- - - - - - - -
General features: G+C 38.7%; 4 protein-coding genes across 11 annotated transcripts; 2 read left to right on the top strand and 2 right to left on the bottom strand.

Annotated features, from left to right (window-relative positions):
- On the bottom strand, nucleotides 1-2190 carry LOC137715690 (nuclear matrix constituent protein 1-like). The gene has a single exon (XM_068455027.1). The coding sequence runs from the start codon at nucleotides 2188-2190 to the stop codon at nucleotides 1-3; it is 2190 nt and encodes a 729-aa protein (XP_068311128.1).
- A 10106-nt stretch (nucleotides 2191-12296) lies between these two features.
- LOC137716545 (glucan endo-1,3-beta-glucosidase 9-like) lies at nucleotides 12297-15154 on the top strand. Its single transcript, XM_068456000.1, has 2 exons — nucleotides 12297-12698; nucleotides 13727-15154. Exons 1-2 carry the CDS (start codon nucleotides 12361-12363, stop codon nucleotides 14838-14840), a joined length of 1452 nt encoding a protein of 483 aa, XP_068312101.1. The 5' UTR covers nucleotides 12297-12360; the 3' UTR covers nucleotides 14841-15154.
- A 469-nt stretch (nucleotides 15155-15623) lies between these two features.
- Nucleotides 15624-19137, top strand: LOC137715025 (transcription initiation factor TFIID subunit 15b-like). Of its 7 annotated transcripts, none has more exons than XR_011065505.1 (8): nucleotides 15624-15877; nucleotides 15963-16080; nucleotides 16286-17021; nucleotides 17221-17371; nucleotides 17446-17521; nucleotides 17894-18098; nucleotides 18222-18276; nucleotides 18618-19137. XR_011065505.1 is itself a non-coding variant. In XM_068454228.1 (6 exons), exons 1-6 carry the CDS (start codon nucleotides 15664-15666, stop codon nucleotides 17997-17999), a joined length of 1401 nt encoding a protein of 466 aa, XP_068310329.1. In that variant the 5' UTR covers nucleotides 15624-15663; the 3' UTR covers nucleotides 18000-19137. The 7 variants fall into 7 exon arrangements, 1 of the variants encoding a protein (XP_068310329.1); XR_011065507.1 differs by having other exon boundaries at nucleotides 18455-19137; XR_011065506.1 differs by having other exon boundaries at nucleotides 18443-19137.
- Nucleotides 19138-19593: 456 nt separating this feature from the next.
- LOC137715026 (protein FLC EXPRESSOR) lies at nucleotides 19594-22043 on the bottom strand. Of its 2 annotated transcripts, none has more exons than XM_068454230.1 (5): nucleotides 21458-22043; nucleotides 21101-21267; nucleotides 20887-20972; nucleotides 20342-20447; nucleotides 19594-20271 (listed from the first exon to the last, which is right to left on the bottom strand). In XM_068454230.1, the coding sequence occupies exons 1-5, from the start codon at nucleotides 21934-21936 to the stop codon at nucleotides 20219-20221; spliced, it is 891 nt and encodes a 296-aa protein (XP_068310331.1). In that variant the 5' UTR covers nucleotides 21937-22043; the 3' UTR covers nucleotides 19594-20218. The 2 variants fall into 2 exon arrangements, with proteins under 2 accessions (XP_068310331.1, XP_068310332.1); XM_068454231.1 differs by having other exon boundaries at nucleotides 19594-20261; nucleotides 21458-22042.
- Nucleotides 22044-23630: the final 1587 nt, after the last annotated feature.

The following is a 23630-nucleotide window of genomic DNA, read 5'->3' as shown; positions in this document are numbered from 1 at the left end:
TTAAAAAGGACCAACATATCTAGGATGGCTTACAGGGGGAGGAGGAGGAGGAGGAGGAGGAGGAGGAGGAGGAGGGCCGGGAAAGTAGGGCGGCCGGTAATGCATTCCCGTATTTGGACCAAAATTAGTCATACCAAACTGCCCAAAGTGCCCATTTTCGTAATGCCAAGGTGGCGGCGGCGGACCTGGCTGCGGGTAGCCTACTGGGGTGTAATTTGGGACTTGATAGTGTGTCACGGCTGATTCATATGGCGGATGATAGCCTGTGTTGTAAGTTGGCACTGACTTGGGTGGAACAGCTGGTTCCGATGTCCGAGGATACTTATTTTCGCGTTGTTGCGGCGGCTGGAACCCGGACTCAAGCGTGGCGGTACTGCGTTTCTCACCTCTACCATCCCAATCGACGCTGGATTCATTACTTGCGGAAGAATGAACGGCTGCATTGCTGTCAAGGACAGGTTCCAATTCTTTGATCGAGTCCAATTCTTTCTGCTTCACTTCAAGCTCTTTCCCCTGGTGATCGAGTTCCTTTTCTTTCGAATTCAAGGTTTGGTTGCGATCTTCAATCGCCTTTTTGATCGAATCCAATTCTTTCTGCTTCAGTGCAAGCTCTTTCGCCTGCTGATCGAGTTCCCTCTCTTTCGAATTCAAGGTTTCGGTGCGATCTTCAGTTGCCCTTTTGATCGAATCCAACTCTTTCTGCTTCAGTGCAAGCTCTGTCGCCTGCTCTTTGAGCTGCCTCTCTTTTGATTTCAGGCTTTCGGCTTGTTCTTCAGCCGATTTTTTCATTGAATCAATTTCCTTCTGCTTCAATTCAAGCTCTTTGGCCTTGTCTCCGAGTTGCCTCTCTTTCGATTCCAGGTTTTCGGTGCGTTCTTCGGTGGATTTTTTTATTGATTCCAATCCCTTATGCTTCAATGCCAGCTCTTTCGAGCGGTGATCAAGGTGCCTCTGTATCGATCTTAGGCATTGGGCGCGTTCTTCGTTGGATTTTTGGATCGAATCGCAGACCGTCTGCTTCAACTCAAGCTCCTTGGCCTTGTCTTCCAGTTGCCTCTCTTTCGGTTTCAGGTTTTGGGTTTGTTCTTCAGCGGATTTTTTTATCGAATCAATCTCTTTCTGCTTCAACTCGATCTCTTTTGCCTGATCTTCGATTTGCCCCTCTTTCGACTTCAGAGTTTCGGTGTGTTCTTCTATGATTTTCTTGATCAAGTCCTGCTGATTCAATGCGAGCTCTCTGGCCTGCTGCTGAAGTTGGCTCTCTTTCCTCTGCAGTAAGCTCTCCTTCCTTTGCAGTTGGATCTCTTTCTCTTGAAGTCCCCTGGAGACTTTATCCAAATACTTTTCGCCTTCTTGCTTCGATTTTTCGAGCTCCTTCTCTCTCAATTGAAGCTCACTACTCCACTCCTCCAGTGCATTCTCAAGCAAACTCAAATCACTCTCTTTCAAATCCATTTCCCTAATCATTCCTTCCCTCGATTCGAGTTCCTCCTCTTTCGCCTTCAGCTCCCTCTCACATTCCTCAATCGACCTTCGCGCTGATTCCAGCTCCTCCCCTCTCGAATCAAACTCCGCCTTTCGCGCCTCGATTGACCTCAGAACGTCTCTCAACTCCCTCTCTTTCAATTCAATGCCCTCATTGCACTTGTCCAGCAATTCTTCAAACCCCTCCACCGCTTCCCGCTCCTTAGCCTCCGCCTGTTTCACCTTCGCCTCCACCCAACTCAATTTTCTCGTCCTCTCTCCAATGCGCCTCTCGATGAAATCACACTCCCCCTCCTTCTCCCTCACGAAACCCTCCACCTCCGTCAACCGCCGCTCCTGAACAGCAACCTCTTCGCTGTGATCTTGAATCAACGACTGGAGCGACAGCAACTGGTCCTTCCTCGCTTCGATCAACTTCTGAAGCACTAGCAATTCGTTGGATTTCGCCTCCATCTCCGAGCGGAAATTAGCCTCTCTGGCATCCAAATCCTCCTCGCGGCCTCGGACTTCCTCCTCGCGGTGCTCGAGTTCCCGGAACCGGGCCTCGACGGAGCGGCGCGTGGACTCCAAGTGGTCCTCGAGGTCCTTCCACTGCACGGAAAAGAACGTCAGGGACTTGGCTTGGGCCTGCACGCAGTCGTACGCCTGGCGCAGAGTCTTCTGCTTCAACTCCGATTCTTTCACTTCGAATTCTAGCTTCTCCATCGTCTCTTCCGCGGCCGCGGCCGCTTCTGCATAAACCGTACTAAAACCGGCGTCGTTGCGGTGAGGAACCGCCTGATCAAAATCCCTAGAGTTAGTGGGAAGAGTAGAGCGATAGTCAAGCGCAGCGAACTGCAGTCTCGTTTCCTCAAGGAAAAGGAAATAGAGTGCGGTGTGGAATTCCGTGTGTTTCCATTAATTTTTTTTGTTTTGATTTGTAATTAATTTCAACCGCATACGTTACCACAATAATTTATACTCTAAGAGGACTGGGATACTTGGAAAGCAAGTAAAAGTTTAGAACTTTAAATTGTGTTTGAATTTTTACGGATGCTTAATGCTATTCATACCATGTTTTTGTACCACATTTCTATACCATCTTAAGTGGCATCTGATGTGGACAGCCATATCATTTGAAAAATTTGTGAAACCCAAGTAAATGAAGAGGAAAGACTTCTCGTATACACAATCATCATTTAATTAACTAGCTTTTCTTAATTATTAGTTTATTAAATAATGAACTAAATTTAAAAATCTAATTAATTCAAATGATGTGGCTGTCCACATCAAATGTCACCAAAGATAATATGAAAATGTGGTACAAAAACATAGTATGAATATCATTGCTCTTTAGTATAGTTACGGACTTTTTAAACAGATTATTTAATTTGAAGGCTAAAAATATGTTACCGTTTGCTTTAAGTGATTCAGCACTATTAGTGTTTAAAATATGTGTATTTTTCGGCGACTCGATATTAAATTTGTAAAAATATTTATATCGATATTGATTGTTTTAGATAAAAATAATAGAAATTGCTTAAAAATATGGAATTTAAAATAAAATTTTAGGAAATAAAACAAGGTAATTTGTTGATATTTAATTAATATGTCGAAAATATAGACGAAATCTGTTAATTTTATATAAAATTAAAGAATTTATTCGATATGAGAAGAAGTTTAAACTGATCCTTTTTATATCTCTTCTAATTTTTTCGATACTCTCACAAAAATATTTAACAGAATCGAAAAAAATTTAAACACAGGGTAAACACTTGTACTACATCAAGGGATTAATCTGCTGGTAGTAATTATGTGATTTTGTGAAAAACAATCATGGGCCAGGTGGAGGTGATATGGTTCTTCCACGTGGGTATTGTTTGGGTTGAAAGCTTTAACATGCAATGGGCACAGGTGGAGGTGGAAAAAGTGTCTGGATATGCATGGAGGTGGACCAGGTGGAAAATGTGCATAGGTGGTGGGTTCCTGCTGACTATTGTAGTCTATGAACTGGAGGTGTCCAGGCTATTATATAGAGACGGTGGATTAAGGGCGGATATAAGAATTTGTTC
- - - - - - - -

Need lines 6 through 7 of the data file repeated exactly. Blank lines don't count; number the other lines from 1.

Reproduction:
- A 469-nt stretch (nucleotides 15155-15623) lies between these two features.
- Nucleotides 15624-19137, top strand: LOC137715025 (transcription initiation factor TFIID subunit 15b-like). Of its 7 annotated transcripts, none has more exons than XR_011065505.1 (8): nucleotides 15624-15877; nucleotides 15963-16080; nucleotides 16286-17021; nucleotides 17221-17371; nucleotides 17446-17521; nucleotides 17894-18098; nucleotides 18222-18276; nucleotides 18618-19137. XR_011065505.1 is itself a non-coding variant. In XM_068454228.1 (6 exons), exons 1-6 carry the CDS (start codon nucleotides 15664-15666, stop codon nucleotides 17997-17999), a joined length of 1401 nt encoding a protein of 466 aa, XP_068310329.1. In that variant the 5' UTR covers nucleotides 15624-15663; the 3' UTR covers nucleotides 18000-19137. The 7 variants fall into 7 exon arrangements, 1 of the variants encoding a protein (XP_068310329.1); XR_011065507.1 differs by having other exon boundaries at nucleotides 18455-19137; XR_011065506.1 differs by having other exon boundaries at nucleotides 18443-19137.